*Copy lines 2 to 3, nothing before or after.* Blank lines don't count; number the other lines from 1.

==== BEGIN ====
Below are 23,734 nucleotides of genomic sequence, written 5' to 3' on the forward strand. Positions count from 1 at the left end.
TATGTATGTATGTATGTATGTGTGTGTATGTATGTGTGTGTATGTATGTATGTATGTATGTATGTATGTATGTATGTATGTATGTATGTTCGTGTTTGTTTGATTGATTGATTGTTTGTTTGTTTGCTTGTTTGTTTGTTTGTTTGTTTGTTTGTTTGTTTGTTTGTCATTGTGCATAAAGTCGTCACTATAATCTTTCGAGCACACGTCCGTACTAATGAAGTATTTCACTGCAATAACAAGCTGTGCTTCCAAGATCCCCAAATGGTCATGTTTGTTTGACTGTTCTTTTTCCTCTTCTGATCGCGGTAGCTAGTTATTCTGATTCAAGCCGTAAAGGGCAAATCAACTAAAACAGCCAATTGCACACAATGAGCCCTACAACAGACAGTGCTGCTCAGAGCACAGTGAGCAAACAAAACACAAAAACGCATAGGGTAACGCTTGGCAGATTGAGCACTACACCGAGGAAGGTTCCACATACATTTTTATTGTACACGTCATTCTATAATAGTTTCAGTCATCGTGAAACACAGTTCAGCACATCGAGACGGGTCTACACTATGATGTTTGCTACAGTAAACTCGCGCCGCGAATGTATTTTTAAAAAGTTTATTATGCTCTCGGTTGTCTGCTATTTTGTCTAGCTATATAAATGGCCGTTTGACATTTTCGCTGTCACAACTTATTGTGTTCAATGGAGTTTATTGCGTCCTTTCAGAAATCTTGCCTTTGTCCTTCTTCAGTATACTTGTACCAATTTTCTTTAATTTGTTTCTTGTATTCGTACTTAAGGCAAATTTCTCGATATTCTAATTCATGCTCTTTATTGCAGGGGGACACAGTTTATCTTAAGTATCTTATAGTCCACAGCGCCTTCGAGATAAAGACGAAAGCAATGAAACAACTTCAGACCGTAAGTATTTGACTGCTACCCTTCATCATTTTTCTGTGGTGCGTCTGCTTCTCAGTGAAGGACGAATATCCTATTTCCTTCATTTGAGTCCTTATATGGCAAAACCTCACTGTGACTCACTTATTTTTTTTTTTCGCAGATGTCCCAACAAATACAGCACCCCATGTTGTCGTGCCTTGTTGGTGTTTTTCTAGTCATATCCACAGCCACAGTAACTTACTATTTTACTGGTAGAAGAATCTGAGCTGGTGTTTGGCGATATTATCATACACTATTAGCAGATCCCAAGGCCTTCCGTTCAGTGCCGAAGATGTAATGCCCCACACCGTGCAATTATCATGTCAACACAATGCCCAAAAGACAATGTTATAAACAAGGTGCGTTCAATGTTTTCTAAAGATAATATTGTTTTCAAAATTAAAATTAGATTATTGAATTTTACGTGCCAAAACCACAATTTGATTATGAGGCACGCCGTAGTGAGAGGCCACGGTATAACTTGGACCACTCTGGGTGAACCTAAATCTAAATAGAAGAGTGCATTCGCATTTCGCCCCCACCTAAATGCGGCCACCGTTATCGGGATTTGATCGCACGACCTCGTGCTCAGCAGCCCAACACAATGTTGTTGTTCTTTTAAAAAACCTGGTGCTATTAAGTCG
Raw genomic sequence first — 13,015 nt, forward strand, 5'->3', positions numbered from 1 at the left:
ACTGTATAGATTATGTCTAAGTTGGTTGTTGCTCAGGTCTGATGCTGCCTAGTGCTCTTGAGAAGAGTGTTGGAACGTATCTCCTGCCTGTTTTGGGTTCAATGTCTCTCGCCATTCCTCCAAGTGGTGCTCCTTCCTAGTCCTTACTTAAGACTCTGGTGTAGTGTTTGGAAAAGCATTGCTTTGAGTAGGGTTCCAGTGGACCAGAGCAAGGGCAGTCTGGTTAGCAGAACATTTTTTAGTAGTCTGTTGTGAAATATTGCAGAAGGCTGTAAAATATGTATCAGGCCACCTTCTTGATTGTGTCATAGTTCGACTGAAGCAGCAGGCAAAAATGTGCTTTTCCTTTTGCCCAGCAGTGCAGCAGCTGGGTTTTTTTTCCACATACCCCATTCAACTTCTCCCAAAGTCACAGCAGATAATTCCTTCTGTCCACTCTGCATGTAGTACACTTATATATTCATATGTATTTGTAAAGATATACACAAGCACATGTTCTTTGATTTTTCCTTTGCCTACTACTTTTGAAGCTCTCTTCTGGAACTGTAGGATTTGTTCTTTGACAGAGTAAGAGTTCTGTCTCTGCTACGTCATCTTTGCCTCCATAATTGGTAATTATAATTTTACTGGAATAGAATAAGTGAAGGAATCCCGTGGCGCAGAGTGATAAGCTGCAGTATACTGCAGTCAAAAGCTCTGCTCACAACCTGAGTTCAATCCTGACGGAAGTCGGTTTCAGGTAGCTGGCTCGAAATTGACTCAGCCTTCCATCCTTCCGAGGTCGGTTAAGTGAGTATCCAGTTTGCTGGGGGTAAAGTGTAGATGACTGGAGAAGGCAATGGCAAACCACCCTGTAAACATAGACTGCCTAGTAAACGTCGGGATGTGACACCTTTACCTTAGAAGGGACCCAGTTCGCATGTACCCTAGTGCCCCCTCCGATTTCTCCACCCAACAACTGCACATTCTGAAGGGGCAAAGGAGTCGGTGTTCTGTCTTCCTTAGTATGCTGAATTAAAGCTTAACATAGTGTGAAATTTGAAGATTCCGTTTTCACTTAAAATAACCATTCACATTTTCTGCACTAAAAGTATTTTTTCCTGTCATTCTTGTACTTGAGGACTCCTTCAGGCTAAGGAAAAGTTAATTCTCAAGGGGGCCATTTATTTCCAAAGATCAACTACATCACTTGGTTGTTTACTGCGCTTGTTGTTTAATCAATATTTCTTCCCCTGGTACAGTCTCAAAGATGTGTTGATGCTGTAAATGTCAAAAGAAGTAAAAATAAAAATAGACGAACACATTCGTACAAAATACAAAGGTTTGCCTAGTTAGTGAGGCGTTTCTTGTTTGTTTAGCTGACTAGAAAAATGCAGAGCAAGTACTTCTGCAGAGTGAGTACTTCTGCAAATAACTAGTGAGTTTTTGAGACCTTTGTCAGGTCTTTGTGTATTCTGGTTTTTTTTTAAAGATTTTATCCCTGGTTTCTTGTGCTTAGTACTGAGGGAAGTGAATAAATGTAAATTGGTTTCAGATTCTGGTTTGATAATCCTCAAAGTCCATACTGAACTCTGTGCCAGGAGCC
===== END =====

TATGTATGTATGTATGTATGTGTGTGTATGTATGTGTGTGTATGTATGTATGTATGTATGTATGTATGTATGTATGTATGTATGTATGTTCGTGTTTGTTTGATTGATTGATTGTTTGTTTGTTTGCTTGTTTGTTTGTTTGTTTGTTTGTTTGTTTGTTTGTTTGTCATTGTGCATAAAGTCGTCACTATAATCTTTCGAGCACACGTCCGTACTAATGAAGTATTTCACTGCAATAACAAGCTGTGCTTCCAAGATCCCCAAATGGTCATGTTTGTTTGACTGTTCTTTTTCCTCTTCTGATCGCGGTAGCTAGTTATTCTGATTCAAGCCGTAAAGGGCAAATCAACTAAAACAGCCAATTGCACACAATGAGCCCTACAACAGACAGTGCTGCTCAGAGCACAGTGAGCAAACAAAACACAAAAACGCATAGGGTAACGCTTGGCAGATTGAGCACTACACCGAGGAAGGTTCCACATACATTTTTATTGTACACGTCATTCTATAATAGTTTCAGTCATCGTGAAACACAGTTCAGCACATCGAGACGGGTCTACACTATGATGTTTGCTACAGTAAACTCGCGCCGCGAATGTATTTTTAAAAAGTTTATTATGCTCTCGGTTGTCTGCTATTTTGTCTAGCTATATAAATGGCCGTTTGACATTTTCGCTGTCACAACTTATTGTGTTCAATGGAGTTTATTGCGTCCTTTCAGAAATCTTGCCTTTGTCCTTCTTCAGTATACTTGTACCAATTTTCTTTAATTTGTTTCTTGTATTCGTACTTAAGGCAAATTTCTCGATATTCTAATTCATGCTCTTTATTGCAGGGGGACACAGTTTATCTTAAGTATCTTATAGTCCACAGCGCCTTCGAGATAAAGACGAAAGCAATGAAACAACTTCAGACCGTAAGTATTTGACTGCTACCCTTCATCATTTTTCTGTGGTGCGTCTGCTTCTCAGTGAAGGACGAATATCCTATTTCCTTCATTTGAGTCCTTATATGGCAAAACCTCACTGTGACTCACTTATTTTTTTTTTTCGCAGATGTCCCAACAAATACAGCACCCCATGTTGTCGTGCCTTGTTGGTGTTTTTCTAGTCATATCCACAGCCACAGTAACTTACTATTTTACTGGTAGAAGAATCTGAGCTGGTGTTTGGCGATATTATCATACACTATTAGCAGATCCCAAGGCCTTCCGTTCAGTGCCGAAGATGTAATGCCCCACACCGTGCAATTATCATGTCAACACAATGCCCAAAAGACAATGTTATAAACAAGGTGCGTTCAATGTTTTCTAAAGATAATATTGTTTTCAAAATTAAAATTAGATTATTGAATTTTACGTGCCAAAACCACAATTTGATTATGAGGCACGCCGTAGTGAGAGGCCACGGTATAACTTGGACCACTCTGGGTGAACCTAAATCTAAATAGAAGAGTGCATTCGCATTTCGCCCCCACCTAAATGCGGCCACCGTTATCGGGATTTGATCGCACGACCTCGTGCTCAGCAGCCCAACACAATGTTGTTGTTCTTTTAAAAAACCTGGTGCTATTAAGTCG
Raw genomic sequence first — 13,015 nt, forward strand, 5'->3', positions numbered from 1 at the left: